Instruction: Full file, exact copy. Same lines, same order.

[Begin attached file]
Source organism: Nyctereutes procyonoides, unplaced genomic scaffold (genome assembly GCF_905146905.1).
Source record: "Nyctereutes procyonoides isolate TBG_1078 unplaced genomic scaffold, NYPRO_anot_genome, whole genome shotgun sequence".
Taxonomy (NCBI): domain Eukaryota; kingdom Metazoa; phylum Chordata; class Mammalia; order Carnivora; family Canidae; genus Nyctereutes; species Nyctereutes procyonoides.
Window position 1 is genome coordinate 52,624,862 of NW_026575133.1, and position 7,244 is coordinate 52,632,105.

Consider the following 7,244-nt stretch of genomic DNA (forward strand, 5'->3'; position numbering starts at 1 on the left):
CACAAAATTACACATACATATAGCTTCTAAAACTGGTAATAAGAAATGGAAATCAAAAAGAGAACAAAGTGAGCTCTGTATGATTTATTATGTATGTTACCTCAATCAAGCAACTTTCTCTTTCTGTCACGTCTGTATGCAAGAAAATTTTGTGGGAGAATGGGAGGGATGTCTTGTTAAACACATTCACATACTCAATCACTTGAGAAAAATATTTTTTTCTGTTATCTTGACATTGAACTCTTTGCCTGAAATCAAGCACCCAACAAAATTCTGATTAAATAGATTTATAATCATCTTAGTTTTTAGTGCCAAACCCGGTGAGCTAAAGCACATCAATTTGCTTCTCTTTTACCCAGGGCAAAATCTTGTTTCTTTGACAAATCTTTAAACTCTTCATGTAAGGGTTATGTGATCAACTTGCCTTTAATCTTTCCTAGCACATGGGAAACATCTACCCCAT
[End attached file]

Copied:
Source organism: Nyctereutes procyonoides, unplaced genomic scaffold (genome assembly GCF_905146905.1).
Source record: "Nyctereutes procyonoides isolate TBG_1078 unplaced genomic scaffold, NYPRO_anot_genome, whole genome shotgun sequence".
Taxonomy (NCBI): domain Eukaryota; kingdom Metazoa; phylum Chordata; class Mammalia; order Carnivora; family Canidae; genus Nyctereutes; species Nyctereutes procyonoides.
Window position 1 is genome coordinate 52,624,862 of NW_026575133.1, and position 7,244 is coordinate 52,632,105.

Consider the following 7,244-nt stretch of genomic DNA (forward strand, 5'->3'; position numbering starts at 1 on the left):
CACAAAATTACACATACATATAGCTTCTAAAACTGGTAATAAGAAATGGAAATCAAAAAGAGAACAAAGTGAGCTCTGTATGATTTATTATGTATGTTACCTCAATCAAGCAACTTTCTCTTTCTGTCACGTCTGTATGCAAGAAAATTTTGTGGGAGAATGGGAGGGATGTCTTGTTAAACACATTCACATACTCAATCACTTGAGAAAAATATTTTTTTCTGTTATCTTGACATTGAACTCTTTGCCTGAAATCAAGCACCCAACAAAATTCTGATTAAATAGATTTATAATCATCTTAGTTTTTAGTGCCAAACCCGGTGAGCTAAAGCACATCAATTTGCTTCTCTTTTACCCAGGGCAAAATCTTGTTTCTTTGACAAATCTTTAAACTCTTCATGTAAGGGTTATGTGATCAACTTGCCTTTAATCTTTCCTAGCACATGGGAAACATCTACCCCAT